8.1. Explain the purpose of (a) prevent controls and (b) detect controls. Why would it be important for an entity to have both types of controls?
In order to prevent, detect and correct material misstatement the auditor performed the procedures called Test of Controls. There are two types of controls: Prevent Controls and Detect Controls.
Prevent Controls can be applied to each transaction during normal processing in order to avoid errors. When planning controls, an auditor should take in consideration all possible scenarios (What can go wrong WCGWs) which would result in an error. By designing effective controls the auditor can prevent and correct detected errors as ...view middle of the document...
3. Inspection of physical evidence
Enquiry - the technique which an auditor uses to seek information of knowledgeable persons inside or outside the entity and involve questioning by an auditor to determine how the control is completed and whether it has been carried out properly and on a timely basis. I think this type of test of controls has the lowest reliability of the evidence because Inquiry alone does not provide sufficient audit evidence to detect a material misstatement, and it is not sufficient to test the operating effectiveness of controls.
Observation – technique which an auditor uses to observe the actual control being performed. Observation provides audit evidence about the procedure being observed but is limited to the point in time at which the observation takes place and by the fact that employees may perform the procedure more accurately when they know they are being watched.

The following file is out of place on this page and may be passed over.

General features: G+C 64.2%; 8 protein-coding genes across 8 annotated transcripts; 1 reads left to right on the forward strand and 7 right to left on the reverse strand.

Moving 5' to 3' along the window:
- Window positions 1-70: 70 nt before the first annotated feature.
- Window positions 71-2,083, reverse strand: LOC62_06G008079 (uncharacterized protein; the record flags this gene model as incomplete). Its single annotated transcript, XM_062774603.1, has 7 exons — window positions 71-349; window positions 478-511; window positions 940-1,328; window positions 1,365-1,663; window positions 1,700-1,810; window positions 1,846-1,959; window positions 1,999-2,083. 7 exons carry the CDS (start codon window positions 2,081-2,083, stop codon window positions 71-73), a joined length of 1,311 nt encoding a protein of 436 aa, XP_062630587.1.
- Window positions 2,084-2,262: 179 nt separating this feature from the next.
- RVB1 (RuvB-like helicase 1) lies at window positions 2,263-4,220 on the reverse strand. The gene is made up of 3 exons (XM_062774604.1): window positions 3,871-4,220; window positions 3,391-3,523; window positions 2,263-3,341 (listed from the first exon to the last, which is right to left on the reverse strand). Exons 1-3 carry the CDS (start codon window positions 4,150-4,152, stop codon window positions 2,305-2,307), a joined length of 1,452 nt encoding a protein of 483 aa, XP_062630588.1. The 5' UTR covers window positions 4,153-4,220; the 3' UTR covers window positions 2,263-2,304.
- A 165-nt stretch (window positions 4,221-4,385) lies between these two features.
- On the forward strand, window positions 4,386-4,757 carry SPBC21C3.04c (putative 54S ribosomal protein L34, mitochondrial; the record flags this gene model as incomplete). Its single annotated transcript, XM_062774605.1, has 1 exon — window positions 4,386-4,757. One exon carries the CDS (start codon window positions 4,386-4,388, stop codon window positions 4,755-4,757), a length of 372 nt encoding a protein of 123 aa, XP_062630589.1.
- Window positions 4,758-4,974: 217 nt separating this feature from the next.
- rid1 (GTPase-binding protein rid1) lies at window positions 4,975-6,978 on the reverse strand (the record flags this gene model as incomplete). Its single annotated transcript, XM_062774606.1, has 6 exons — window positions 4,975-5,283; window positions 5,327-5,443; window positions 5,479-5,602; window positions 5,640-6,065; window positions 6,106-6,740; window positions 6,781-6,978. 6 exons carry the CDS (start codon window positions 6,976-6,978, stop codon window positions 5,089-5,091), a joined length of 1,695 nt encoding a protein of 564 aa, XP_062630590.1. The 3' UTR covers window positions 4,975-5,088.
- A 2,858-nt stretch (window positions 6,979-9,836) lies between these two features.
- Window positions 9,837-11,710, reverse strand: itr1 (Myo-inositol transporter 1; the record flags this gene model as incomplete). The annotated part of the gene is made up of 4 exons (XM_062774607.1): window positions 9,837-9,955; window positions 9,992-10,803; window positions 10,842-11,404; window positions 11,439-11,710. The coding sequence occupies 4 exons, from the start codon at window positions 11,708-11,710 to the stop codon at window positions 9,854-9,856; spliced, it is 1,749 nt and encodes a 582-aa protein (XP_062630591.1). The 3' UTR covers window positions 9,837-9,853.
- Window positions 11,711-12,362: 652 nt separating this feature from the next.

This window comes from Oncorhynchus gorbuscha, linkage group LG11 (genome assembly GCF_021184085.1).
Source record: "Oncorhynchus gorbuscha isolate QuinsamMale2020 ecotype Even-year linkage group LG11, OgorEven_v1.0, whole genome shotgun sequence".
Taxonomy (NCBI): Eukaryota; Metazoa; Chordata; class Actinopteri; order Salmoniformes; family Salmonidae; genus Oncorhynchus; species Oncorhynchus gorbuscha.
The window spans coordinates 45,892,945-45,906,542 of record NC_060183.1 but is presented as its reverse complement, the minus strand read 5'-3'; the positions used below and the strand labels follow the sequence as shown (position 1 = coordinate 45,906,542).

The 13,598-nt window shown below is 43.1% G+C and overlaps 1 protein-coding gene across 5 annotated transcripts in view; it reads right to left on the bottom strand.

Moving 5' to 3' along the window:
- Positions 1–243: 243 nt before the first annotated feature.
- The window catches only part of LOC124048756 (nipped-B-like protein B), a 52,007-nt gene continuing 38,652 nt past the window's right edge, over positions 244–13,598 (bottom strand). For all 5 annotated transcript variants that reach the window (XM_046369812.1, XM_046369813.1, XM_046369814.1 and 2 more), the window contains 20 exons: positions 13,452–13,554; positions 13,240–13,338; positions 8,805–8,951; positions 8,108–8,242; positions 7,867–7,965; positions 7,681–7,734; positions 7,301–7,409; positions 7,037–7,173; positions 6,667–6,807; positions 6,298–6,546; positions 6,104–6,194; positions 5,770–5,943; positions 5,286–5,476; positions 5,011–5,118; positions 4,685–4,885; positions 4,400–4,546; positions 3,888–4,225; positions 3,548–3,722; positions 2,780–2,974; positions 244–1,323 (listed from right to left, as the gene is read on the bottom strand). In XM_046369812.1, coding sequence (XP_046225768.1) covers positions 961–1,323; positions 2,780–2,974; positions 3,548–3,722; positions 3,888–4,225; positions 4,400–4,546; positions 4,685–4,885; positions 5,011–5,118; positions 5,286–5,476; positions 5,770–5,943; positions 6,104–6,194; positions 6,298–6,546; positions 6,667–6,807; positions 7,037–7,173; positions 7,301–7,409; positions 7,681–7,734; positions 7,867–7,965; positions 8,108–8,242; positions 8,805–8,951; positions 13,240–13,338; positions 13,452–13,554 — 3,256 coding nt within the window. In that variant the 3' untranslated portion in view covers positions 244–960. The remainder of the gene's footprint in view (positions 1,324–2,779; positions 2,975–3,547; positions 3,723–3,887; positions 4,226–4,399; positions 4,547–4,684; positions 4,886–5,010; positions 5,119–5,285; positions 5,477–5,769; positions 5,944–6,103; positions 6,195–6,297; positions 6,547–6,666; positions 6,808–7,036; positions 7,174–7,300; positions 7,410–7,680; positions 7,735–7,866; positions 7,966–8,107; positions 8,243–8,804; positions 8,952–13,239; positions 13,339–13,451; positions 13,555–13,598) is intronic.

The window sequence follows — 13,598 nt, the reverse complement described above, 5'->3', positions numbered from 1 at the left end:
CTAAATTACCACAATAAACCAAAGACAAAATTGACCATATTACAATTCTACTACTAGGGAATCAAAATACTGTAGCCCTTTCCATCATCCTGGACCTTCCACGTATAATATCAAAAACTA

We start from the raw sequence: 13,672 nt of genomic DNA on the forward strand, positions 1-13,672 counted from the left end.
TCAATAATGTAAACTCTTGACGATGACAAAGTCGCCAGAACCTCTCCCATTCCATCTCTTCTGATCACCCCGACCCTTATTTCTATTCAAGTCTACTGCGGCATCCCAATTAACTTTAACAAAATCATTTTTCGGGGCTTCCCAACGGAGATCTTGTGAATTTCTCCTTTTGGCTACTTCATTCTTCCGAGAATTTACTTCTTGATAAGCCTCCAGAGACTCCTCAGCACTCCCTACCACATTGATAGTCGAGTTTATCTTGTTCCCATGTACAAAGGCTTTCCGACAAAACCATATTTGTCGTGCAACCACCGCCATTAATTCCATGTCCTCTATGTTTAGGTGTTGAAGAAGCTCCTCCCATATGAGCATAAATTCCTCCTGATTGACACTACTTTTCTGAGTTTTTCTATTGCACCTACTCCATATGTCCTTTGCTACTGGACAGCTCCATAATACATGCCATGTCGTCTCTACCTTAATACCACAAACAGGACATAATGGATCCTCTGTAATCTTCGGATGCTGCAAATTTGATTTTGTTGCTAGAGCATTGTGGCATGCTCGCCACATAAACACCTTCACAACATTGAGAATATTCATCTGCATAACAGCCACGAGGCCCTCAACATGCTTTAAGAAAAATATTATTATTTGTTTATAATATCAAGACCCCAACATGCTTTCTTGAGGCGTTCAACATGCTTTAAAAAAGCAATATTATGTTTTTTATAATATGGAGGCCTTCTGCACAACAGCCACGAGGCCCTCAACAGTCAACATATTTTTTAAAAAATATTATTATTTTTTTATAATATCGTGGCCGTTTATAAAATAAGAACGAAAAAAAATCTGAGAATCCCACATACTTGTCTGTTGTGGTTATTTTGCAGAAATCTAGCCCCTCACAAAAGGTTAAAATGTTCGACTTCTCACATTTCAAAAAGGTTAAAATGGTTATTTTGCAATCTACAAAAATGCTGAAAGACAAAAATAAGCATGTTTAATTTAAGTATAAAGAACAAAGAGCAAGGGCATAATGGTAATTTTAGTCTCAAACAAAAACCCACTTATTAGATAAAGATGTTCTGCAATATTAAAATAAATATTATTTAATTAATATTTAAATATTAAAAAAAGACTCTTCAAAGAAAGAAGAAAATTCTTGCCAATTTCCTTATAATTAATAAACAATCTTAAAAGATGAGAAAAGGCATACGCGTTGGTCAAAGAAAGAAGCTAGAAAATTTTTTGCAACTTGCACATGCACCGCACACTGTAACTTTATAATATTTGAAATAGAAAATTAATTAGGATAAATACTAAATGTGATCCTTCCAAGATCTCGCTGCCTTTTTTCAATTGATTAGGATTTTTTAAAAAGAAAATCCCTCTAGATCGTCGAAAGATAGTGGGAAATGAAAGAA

Inspection of physical evidence – technique that relies on the auditor testing the physical evidence to verify that a control has been performed properly. Inspection of records and documents provides audit evidence of varying degrees of reliability, depending on their nature and source and, in the case of internal records and documents, on the effectiveness of the controls over their production.
Re-performance – technique the auditor use to re-perform the control to test its effectiveness.
8.5. Does the auditor have to test every control? Explain.
The auditor does not have to test every control, but he or she must apply professional judgment in decision on which controls should be selected for testing and establish the extent of audit testing to be performed. The auditor usually choose controls testing that they believe will provide the most efficient and effective audit evidence, which further provide assurance that controls are working.
8.9. What is the relationship between the results of tests of controls and substantive testing?
If the results of the tests of controls confirm the auditor’s preliminary evaluation of controls and control risk, the planned substantive audit procedures are not modified.
If the results of the tests do not confirm their preliminary evaluation of controls and controls risk, the auditor revises the overall audit risk assessment for the related account and the planned audit strategy, and that increases the level of substantive procedures.
8.10. Explain the process of documenting the auditor’s conclusions. What must be documented?
Once controls have been tested, the auditor documents their work in a working paper. This is the documentation standard that is required by ASA 230 (ISA230) Audit Documentation.
1. The auditor sets out the PURPOSE OF THE TEST which assists in performing testing by reminding the auditor of their overall purpose in testing of controls and identifies any exception or issues.
2. WORK PERFORMED: the auditor documents the...